A new page in the history of football writes today 14 August, specifically in the European Super Cup match between Liverpool and Chelsea, held in the Turkish city of Istanbul, because for the first time the referee will be a woman in a match of this size, the French Stephanie Frappart, in a step is the culmination For her excellent performance in judging the final of the 2019 Women's World Cup.
Frappart has two other women, Frenchman Manuela Nicolosi and Irish Michelle O'Neill, and the fourth referee is Turkish Conette Shaker.
This is a major victory for women in the field of sports arbitration and sports in general, it was customary to be a man, whether the match for men or women, and gradually became the norm of the presence of a female judge in women's sports, before the last few years witnessed the emergence of women as a referee arena Or assistant referee in men's matches.
Frappart started judging in the third division men's games in the French league in 2011, and then became the second division in 2014, and then this year joined the referees of the French first division beside her choice to referee in the final of the Women's World Cup and the European Super Cup, thus becoming the first woman to rule in a match Men at the top of the European competitions.
Although the English Premier League is the strongest in the world, it has not yet seen such a move and the refereeing of men's matches is still in the hands of men, because women in England are still not professional and technically ineligible to arbitrate in the Premier League men's matches, and they have so far failed to match The development of the English Premier League since the transition to professionalism, followed by a boom in the level of players in recent years, according to the report "BBC".
Tunisia in the foreground
On the Arab level, Tunisia took the lead in empowering "Women's Arbitration" and Dorsaf El Kantaoui became the first Arab and African woman to play a match in her country's Premier League.It was 2019 between Esperance and CA Bizertin, which Dorsaf commented, saying she was surprised to have chosen to referee this match. It has been in the men's second division since 2017.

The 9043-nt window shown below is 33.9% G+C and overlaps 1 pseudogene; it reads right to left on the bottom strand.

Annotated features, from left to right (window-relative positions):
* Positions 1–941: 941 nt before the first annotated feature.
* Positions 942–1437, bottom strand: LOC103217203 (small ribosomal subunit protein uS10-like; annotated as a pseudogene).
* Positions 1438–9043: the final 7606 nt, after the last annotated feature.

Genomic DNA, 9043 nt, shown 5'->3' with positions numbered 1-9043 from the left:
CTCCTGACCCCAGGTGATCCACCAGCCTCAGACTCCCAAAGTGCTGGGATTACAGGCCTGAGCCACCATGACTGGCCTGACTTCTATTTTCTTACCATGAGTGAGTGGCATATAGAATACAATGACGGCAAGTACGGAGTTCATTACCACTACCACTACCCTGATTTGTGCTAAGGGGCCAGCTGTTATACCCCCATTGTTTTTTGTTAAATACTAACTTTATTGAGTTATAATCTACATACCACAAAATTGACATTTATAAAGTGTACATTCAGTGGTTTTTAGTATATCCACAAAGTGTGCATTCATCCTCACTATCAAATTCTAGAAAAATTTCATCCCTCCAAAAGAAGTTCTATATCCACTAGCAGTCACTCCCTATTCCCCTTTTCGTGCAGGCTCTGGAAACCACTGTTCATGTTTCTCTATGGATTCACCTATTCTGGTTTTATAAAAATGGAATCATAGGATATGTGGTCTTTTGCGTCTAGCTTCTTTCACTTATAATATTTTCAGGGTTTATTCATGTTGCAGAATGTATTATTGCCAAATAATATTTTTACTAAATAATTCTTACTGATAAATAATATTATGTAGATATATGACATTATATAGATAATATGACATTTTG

Returning to some sports professionals in the Arab world, sports journalist Amr Fahmi asked the question, in light of the global trend of equality and women's empowerment and the domination of some feminist institutions over a large part of the public opinion from his point of view: Will the selection of women to arbitrate in men's sports specifically be subject to competence? 100% experience, or other trends that may be political or social?
Fahmi said that in the game of football, of course, the performance of the referee is always questioned by the audience of the losing team, and the coach is criticized by the same audience, but it is possible that the reaction of the public if one of them is a woman, anger or discontent more than usual Given the nature of the male game since its invention, it may be natural for the public to question the relatively recent experience of women in football, something unfair to be associated with discrimination against women.
Don't understand anything
One of the most famous facts is the lawsuit filed by Eva Carneiro, a medical therapist and the first woman doctor in Chelsea, one of Britain's top men's football teams, to coach Jose Mourinho during her work in 2015, after he publicly attacked her and accused her of not understanding anything in a football game. Foot, commenting on the suspension of the match to treat a player, a behavior that Carneiro described as racist.
As for the European Super Cup, which was assigned to Frappart, UEFA has sent an official complaint to Italian Analisa Mukia and fellow countryman Giulia Nicastro to attend the Istanbul match, after they were subjected to racist comments from a TV commentator and Serie A player during the match. Referees in one of the local Italian games.
The question remains: is the selection of the majority of the refereeing team in this match essentially ceremonial and will not result in more female advancement, or is it a cornerstone for a near future in which it is natural to see coaches and judges in men's tournaments, as in the case of men in women's tournaments? The coming years will carry the answer.